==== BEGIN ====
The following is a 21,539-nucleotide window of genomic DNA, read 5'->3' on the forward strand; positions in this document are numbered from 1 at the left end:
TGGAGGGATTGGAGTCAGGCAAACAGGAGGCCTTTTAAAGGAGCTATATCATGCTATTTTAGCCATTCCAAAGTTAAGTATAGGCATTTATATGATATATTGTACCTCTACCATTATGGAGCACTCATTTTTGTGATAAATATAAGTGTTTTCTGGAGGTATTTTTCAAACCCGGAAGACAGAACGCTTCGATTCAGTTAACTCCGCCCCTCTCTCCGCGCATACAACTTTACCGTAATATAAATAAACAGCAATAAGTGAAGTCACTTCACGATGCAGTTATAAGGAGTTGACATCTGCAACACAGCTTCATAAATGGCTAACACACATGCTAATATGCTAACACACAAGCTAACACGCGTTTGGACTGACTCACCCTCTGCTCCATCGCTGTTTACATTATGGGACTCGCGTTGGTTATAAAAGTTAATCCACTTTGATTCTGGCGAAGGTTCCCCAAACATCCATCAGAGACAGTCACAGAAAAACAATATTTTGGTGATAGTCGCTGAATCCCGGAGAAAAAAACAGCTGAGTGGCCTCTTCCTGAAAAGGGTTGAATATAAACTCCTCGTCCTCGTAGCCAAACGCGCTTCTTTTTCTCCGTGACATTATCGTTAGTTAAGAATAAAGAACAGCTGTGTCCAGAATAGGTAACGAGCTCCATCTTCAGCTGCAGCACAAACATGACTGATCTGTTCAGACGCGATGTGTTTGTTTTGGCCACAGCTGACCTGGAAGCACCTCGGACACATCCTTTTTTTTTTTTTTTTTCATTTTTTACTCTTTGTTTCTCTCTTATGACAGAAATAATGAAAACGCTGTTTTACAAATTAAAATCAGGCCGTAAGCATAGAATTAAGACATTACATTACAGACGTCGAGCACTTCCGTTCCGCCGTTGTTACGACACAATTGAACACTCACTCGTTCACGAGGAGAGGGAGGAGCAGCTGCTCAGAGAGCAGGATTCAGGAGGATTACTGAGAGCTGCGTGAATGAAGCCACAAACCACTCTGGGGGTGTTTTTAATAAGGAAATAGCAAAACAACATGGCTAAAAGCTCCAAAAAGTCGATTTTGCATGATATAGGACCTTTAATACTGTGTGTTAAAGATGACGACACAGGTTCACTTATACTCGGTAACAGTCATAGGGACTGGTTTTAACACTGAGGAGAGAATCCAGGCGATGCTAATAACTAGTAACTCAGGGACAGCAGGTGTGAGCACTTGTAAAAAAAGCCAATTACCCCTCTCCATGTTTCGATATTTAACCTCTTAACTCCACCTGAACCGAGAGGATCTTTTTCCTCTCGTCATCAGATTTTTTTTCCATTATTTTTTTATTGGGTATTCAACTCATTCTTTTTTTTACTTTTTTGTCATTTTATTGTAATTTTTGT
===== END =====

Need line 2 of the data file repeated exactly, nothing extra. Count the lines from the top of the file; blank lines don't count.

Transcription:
TGGAGGGATTGGAGTCAGGCAAACAGGAGGCCTTTTAAAGGAGCTATATCATGCTATTTTAGCCATTCCAAAGTTAAGTATAGGCATTTATATGATATATTGTACCTCTACCATTATGGAGCACTCATTTTTGTGATAAATATAAGTGTTTTCTGGAGGTATTTTTCAAACCCGGAAGACAGAACGCTTCGATTCAGTTAACTCCGCCCCTCTCTCCGCGCATACAACTTTACCGTAATATAAATAAACAGCAATAAGTGAAGTCACTTCACGATGCAGTTATAAGGAGTTGACATCTGCAACACAGCTTCATAAATGGCTAACACACATGCTAATATGCTAACACACAAGCTAACACGCGTTTGGACTGACTCACCCTCTGCTCCATCGCTGTTTACATTATGGGACTCGCGTTGGTTATAAAAGTTAATCCACTTTGATTCTGGCGAAGGTTCCCCAAACATCCATCAGAGACAGTCACAGAAAAACAATATTTTGGTGATAGTCGCTGAATCCCGGAGAAAAAAACAGCTGAGTGGCCTCTTCCTGAAAAGGGTTGAATATAAACTCCTCGTCCTCGTAGCCAAACGCGCTTCTTTTTCTCCGTGACATTATCGTTAGTTAAGAATAAAGAACAGCTGTGTCCAGAATAGGTAACGAGCTCCATCTTCAGCTGCAGCACAAACATGACTGATCTGTTCAGACGCGATGTGTTTGTTTTGGCCACAGCTGACCTGGAAGCACCTCGGACACATCCTTTTTTTTTTTTTTTTTCATTTTTTACTCTTTGTTTCTCTCTTATGACAGAAATAATGAAAACGCTGTTTTACAAATTAAAATCAGGCCGTAAGCATAGAATTAAGACATTACATTACAGACGTCGAGCACTTCCGTTCCGCCGTTGTTACGACACAATTGAACACTCACTCGTTCACGAGGAGAGGGAGGAGCAGCTGCTCAGAGAGCAGGATTCAGGAGGATTACTGAGAGCTGCGTGAATGAAGCCACAAACCACTCTGGGGGTGTTTTTAATAAGGAAATAGCAAAACAACATGGCTAAAAGCTCCAAAAAGTCGATTTTGCATGATATAGGACCTTTAATACTGTGTGTTAAAGATGACGACACAGGTTCACTTATACTCGGTAACAGTCATAGGGACTGGTTTTAACACTGAGGAGAGAATCCAGGCGATGCTAATAACTAGTAACTCAGGGACAGCAGGTGTGAGCACTTGTAAAAAAAGCCAATTACCCCTCTCCATGTTTCGATATTTAACCTCTTAACTCCACCTGAACCGAGAGGATCTTTTTCCTCTCGTCATCAGATTTTTTTTCCATTATTTTTTTATTGGGTATTCAACTCATTCTTTTTTTTACTTTTTTGTCATTTTATTGTAATTTTTGT